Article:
Dealing with catastrophe Featured

9:44am EDT July 22, 2002

Robert Thompson walked into the small manufacturing plant and was amazed.

“This company did some very, very technical types of manufacturing,” says Thompson, COO of Complient Services Group, an organization that provides solutions to workplace compliance issues. “This was a beautiful, pristine, gorgeous facility. You’d walk in there and you’d think it was the safest place in the world.”

It wasn’t. An audit by a Complient safety inspectors revealed serious OSHA violations, not the least of which was a lack of an updated emergency preparedness plan, an Occupational Safety and Health Administration requirement.

“There are all kinds of emergencies,” Thompson says. “But there are four major categories: weather, nonweather, fire and medical emergency. The types of emergencies are almost unlimited. You can’t be perfect, but you need a prudent and reasonable system for your employees to prevent injuries.”

But in the normal course of a business day, many people take basic safety issue for granted, focusing instead on larger issues, such as whether noxious fumes are escaping in the plant or whether safety rails are properly secured.

“People, in many instances, think that they’re complying with OSHA by posting something on the bulletin board or making sure that they’ve got a written document somewhere, or maybe they’ve shown a safety training videotape,” Thompson says. “All those are elements of a program, but people really should think in terms of having an effective program. And having an effective program is getting a perspective and understanding all the things that you’re required to do and understand how it fits your workplace.”

Every preparedness plan must incorporate four components — a written preparedness program; an employee alarm system to alert employees in the event of an emergency; identification of the types of evacuation used in an emergency; and the training of a sufficient number of persons to assist in safe and orderly evacuation.

This was missing at the manufacturing plant.

“In order to make these little tiny parts out of metal, they had to use a lot of very sophisticated machinery to do it,” Thompson says. “And some of the machinery that they had was very high quality machinery that had been manufactured maybe 40 years ago. These machines, even though they ran well and they did what they were supposed to do, didn’t have some of the safety (devices) on them. They weren’t required 40 years ago.”

There were no shields to protect fingers, hair or clothing from getting caught in spinning cogs or rotating drive belts.

The company had other problems as well. As the business grew, its electrical needs increased. Instead of laying the proper conduits and grounded receptacles, it had simply run heavy-duty extension cords.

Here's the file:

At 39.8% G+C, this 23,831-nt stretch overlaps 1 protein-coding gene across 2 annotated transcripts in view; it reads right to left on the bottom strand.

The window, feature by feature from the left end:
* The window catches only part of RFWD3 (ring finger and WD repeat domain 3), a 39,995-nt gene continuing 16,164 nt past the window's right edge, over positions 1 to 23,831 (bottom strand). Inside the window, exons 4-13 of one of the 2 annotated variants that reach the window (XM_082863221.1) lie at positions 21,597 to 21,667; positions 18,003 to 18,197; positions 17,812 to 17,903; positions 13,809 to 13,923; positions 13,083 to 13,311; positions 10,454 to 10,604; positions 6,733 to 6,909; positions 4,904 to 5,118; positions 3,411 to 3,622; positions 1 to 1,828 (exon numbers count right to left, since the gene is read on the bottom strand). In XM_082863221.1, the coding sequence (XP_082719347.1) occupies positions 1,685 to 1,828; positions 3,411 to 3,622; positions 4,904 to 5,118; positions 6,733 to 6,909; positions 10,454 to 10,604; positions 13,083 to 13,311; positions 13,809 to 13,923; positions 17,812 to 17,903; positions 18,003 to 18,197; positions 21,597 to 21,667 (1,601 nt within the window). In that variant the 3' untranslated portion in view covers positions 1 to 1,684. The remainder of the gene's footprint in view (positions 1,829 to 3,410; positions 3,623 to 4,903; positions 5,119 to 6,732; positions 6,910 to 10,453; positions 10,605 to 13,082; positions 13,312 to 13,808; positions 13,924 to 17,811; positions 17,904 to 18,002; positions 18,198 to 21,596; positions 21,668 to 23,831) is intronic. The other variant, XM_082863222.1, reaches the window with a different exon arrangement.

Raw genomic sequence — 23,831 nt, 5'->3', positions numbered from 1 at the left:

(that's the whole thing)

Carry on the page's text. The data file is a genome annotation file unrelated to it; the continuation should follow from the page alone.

It was one of those “things that you learned when you were a kid,” Thompson says. “You’re not supposed to put 15 plugs in an outlet. It will overheat and blow up and potentially cause a fire. It had become so common that they were doing this that they really didn’t notice it anymore.”

That attitude is not unusual, he says.

“It requires a lot of discipline and it requires constant vigilance to ensure a safe workplace,” Thompson warns. “And in some cases, it isn’t high on the list, because people are busy doing other things or distracted. Somebody has to be responsible for safety in the workplace and you want to get that responsibility down to every employee.

“You want everybody to understand that management is concerned about safety in the workplace. And you want the employees to understand that management cares and wants them to care about safety in the workplace.”

If that manufacturing plant did have an emergency, even a minor one, it wouldn’t have been prepared.

“They had a first aid kit,” Thompson recalls. “And there were like three Band Aids, some adhesive tape and a tube of ointment that had been expired for two years. Did they do that because they were mean, bad people? No. They used up the stuff and it wasn’t somebody’s job to go take care of the first aid kit.

“It’s not going to do you any good if somebody slices their hand. What are you going to do? Wrap a dirty rag around it?”

There are other considerations that affect the health of employees, but most people don’t think about the consequences.

“If something bad happens in the workplace, it’s not only going to injure somebody, or perhaps that person will lose their life; what’s going to happen is that it’s going to lower morale, it’s going to lower productivity and it’s going to raise insurance costs,” Thompson says. “There are lots of other things that you don’t really think about. If you have an effective program, people feel that they’ve been trained well, that management cares, and if something does happen and it’s responded to in the appropriate way, they’re going to think, ‘Hey this is great. We did the right thing.’

“People want to do the right thing.”

Thompson suggests that companies bring in a safety expert to complete an audit of the facilities, both internally and externally. It’s important to know not only what hazards your employees face in your workplace, but hazards your neighbors may pose, as well, that might have an effect your operations.

“It’s a real easy thing to not be aware,” Thompson says. “But not being aware isn’t an excuse, particularly if something happens and people don’t respond to it properly.”

How to reach: Complient Service Group, (440) 498-8800

Daniel G. Jacobs (djacobs@sbnnet.com) is senior editor of SBN.